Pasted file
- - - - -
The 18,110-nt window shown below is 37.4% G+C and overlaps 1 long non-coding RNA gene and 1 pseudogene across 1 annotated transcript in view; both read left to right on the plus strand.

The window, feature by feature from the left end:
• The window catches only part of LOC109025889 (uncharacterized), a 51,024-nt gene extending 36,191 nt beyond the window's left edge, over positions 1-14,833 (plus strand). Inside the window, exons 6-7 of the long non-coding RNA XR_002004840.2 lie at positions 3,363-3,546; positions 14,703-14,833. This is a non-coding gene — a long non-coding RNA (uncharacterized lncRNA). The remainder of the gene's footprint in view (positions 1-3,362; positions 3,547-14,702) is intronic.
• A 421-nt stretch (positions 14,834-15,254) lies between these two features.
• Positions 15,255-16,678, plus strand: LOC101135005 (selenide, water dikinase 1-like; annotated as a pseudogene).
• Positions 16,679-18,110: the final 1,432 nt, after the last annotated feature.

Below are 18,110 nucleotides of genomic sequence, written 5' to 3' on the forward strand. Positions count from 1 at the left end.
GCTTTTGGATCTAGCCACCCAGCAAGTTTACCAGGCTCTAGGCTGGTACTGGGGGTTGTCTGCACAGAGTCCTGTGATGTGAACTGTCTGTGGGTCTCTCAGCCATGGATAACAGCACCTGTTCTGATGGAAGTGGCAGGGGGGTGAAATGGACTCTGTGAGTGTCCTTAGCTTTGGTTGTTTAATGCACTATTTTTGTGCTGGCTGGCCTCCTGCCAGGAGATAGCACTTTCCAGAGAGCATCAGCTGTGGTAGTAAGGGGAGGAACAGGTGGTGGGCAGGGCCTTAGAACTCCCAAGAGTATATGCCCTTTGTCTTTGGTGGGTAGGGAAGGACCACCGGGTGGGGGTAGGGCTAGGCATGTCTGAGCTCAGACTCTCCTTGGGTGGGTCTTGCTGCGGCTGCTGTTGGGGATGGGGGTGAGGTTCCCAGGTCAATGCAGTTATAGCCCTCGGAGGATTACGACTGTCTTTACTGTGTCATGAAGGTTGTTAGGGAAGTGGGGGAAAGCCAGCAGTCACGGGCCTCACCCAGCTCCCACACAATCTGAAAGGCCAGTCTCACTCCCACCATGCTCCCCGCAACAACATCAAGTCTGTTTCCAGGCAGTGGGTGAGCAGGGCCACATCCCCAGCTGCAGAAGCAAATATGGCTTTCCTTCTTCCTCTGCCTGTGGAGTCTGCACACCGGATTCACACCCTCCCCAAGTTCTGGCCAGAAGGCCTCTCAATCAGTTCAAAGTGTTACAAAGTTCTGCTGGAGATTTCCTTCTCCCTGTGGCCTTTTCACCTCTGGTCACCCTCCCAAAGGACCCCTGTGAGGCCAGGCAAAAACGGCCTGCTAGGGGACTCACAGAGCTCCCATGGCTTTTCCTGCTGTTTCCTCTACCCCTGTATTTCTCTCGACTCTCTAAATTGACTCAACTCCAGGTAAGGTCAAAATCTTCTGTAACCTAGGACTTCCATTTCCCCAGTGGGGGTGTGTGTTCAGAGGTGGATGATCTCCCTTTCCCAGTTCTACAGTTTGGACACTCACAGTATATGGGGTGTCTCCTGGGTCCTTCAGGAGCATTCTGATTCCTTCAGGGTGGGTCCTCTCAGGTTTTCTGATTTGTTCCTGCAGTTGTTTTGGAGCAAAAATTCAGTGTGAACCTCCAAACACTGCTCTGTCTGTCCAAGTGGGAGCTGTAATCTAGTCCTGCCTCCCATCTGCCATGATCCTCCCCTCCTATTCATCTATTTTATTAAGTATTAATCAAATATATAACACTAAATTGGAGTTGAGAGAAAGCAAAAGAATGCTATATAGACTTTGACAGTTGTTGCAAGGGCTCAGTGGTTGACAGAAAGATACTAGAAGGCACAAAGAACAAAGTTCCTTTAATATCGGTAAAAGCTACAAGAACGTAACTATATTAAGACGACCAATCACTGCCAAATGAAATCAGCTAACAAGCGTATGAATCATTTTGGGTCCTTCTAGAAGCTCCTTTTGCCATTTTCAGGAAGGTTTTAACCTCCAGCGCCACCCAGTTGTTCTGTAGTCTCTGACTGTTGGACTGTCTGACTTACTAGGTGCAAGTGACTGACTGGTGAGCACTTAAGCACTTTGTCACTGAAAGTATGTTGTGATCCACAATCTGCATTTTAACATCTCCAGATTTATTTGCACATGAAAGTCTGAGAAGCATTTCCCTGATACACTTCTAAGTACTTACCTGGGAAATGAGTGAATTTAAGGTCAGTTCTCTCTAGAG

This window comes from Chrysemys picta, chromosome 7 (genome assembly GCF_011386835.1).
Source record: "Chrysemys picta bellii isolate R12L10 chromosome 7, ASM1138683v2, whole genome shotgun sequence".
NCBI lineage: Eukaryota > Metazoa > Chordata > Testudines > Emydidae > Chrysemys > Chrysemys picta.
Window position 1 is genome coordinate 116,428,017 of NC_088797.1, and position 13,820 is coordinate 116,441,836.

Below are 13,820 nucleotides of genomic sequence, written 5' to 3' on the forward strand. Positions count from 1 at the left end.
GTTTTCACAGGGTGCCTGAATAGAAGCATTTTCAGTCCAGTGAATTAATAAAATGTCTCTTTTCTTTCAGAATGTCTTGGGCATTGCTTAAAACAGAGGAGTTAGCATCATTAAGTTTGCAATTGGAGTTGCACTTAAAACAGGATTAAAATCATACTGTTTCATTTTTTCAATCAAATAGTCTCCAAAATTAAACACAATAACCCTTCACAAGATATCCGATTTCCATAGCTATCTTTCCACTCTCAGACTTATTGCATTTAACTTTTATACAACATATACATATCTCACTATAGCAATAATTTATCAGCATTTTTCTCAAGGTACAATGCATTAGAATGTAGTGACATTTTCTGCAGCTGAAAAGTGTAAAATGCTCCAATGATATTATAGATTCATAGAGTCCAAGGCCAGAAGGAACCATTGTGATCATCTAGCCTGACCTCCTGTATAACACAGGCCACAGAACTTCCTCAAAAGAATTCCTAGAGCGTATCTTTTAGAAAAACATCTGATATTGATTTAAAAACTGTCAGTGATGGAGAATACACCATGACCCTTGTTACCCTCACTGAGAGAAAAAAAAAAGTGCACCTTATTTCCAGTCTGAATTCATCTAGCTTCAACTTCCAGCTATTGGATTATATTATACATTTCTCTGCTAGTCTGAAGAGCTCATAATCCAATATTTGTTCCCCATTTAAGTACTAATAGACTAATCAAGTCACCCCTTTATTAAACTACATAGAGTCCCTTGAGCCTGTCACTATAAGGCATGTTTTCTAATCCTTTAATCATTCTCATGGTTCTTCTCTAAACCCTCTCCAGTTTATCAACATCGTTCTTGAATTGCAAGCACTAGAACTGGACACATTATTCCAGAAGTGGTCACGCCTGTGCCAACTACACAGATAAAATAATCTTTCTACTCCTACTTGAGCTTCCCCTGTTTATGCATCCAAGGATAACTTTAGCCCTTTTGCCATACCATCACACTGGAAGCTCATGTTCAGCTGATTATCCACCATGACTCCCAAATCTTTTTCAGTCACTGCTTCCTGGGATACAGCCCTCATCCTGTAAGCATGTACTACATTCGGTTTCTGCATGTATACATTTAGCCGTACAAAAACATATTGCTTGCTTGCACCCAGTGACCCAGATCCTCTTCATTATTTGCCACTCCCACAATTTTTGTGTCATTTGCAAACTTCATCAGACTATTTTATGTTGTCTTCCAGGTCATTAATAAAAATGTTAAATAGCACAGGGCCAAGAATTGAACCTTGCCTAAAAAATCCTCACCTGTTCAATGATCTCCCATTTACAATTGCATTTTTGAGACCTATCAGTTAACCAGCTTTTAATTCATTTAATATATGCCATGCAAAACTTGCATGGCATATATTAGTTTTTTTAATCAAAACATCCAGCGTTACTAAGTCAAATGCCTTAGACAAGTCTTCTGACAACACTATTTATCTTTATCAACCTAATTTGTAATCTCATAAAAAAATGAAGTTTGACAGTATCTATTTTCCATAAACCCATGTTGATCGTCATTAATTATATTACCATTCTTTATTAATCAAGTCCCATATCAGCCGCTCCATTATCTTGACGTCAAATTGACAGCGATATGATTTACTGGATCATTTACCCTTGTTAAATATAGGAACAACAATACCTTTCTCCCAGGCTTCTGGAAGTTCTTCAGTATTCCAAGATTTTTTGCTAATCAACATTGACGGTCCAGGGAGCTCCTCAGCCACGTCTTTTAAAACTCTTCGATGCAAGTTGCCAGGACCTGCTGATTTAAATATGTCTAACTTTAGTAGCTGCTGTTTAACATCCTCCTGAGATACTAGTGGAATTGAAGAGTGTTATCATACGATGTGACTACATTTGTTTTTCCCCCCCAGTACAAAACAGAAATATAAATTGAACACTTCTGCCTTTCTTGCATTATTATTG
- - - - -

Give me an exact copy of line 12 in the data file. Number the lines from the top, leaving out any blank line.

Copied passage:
Window position 1 is genome coordinate 116,428,017 of NC_088797.1, and position 13,820 is coordinate 116,441,836.